• West Cork Literary Festival 8-15 July 2022

The Write Company: The Benefits of a Good Writers’ Group by Shabnam Vasisht

Writing.ie | Resources | Developing Your Craft
Shabnam Vasisht

Shabnam Vasisht

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A couple of years ago, I met Indian author, Shashi Tharoor, at the Dalkey Book Festival.

My opening words to him were, ‘I’ve hated you since I was 14!’

‘Why?’ he laughed.

‘Because you got your articles published in the Junior Statesman almost every weekend and I only ever got one.’

That was more than 50 years ago in India. All the same, I was chuffed to get my poem on The Beatles published in the weekend mag. Thus began my love of writing.

Writing is a solitary occupation and it is hard to gauge your standard with no one to compare your work against. This is where writing groups come in.

Over the years, I have attended workshops run by three Writers-in-Residence appointed by DunLaoghaire-Rathdown County Council. The first two produced anthologies of our work and the third resulted in a blog that I regularly post on a military website.

At the end of my second workshop, the group of poets and prose writers decided to continue writing together. We rotated the position of facilitator who sent out a brief ahead of the meeting. Similarly, work to be presented at the meeting was circulated in advance to allow plenty of time and thought to each piece.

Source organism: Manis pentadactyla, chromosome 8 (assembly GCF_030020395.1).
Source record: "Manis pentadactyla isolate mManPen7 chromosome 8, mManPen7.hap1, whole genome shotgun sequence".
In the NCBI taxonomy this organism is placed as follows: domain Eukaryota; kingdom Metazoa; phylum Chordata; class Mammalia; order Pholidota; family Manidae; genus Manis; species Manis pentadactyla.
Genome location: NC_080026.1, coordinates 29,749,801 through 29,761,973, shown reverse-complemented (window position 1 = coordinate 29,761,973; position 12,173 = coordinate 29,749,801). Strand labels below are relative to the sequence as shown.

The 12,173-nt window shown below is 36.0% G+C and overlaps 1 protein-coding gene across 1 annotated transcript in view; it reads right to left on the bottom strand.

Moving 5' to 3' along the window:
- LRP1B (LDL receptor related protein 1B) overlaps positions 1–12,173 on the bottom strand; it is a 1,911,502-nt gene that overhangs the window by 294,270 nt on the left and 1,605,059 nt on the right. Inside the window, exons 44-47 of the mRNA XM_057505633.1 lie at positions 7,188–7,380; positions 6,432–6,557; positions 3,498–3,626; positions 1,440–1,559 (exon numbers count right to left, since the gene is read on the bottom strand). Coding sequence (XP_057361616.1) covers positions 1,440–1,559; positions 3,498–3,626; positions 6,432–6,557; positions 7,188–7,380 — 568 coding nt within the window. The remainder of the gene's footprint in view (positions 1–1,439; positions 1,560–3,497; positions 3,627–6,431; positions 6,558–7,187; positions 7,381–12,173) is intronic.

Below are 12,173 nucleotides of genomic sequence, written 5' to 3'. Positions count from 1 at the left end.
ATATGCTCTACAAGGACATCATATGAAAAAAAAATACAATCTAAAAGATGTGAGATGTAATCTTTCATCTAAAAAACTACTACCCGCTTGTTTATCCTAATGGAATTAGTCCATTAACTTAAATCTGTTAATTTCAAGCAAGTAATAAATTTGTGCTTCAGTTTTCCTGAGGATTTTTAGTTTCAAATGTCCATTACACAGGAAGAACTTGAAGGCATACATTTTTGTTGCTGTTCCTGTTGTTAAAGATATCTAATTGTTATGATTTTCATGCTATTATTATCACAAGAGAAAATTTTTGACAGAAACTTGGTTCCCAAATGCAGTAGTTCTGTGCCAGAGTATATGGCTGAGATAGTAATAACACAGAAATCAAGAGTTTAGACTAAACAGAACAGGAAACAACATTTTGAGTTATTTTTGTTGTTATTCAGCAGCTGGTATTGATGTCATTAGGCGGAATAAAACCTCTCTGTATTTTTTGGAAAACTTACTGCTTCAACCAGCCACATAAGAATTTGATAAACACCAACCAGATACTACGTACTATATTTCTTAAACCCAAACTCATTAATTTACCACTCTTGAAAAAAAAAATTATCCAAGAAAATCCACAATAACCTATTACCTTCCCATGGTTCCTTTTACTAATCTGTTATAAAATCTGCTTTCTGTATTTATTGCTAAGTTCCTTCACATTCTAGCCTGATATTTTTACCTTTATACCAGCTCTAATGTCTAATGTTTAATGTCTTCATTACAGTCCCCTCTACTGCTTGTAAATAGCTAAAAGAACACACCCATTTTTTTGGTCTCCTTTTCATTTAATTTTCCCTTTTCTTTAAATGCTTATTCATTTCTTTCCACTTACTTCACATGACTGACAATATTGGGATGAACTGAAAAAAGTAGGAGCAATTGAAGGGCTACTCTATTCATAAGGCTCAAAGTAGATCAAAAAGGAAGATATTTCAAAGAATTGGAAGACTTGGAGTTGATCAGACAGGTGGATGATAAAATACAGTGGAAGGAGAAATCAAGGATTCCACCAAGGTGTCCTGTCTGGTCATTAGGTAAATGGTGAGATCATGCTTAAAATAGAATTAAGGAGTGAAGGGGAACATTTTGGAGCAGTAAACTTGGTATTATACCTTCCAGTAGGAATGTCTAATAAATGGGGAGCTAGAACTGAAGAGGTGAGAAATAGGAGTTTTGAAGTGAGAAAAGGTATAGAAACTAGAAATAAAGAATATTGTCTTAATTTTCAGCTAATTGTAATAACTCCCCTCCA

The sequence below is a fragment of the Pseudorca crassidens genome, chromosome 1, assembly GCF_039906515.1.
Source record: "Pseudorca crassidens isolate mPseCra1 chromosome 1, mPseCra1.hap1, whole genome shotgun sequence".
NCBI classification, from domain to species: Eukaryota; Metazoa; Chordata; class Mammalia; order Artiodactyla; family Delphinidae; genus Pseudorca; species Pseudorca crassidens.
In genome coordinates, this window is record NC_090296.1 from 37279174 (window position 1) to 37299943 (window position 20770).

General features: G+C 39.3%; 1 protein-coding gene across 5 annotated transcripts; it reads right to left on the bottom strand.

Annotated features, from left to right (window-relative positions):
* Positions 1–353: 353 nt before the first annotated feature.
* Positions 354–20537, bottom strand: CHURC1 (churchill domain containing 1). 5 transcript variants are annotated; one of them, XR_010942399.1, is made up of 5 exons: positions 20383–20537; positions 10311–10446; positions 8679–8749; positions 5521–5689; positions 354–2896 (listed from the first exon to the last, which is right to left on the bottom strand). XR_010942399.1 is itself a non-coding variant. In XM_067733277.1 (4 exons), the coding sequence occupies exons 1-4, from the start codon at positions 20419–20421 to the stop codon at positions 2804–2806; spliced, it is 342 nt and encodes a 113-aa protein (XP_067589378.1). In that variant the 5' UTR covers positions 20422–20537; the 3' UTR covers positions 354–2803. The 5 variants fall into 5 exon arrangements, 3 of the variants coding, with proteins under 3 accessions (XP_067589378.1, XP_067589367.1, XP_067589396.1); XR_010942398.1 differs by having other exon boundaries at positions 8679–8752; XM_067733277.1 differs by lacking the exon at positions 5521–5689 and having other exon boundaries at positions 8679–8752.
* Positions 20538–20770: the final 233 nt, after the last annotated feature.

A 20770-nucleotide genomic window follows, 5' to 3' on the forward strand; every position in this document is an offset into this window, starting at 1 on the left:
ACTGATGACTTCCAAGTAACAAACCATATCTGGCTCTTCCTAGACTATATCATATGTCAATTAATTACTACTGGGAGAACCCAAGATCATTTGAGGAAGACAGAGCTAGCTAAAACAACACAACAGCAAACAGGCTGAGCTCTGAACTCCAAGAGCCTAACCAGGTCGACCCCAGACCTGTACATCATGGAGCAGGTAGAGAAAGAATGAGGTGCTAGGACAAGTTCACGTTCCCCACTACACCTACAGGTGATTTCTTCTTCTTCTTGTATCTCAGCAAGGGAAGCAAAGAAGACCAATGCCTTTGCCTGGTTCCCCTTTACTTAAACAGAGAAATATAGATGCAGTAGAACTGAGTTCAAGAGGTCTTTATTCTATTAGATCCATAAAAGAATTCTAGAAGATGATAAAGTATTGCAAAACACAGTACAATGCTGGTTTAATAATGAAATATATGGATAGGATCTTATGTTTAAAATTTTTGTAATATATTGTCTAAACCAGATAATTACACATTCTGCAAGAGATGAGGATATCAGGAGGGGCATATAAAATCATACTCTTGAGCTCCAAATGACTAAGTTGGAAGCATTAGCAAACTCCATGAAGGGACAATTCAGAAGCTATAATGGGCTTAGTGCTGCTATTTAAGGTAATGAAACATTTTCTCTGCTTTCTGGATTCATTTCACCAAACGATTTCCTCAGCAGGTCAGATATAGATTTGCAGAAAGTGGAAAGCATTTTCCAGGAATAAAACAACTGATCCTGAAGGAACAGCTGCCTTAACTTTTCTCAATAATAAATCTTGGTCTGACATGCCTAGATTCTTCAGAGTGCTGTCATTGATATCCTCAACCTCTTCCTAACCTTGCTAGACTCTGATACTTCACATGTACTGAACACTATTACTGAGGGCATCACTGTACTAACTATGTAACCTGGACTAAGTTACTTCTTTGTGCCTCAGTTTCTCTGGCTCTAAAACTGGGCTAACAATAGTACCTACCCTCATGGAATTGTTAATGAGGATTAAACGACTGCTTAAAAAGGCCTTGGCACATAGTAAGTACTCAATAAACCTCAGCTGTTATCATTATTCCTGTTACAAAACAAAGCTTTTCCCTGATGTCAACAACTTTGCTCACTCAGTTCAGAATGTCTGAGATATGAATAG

A good writing group provides a safe structure within which the less confident writer can share work without fear of ridicule. Given the varying levels of experience, support is important in developing our writing and a healthy group will facilitate this. Appreciating and complimenting a writer on an excellent piece is not the same as patting each other on the back – that would defeat the very purpose of the writing group. Constructive criticism is an important aspect of the meeting if we are to hone our writing skills. Critiques by fellow members, if done in a fair and pleasant manner, will bring our subject back into focus if we have digressed from it. When I was writing my mother’s biography, I was repeatedly admonished because my voice was coming through too strongly – it had to be my mother’s voice, not mine.

Feedback will also encourage us to experiment and dip our pens into uncharted inks. I am no poet (despite my Beatles poem) but the poets in our group ably guided me to discover a latent talent and I managed to produce fairly respectable poems as a result. Exhilarated by my newly-acquired knowledge of Terza Rimas, Setsinas and Rondels, I introduced the group to lesser known (in this part of the world) forms of poetry such as Raga – Sanskrit poems/music composed for a particular season or time of day (Dawn Raga, Monsoon Raga etc); Ruba’i – Persian quatrains (a la Omar Khayyam); and Kavya – classical devotional poetry of India. The anticipation of unusual briefs builds up excitement and results in the stretching of minds.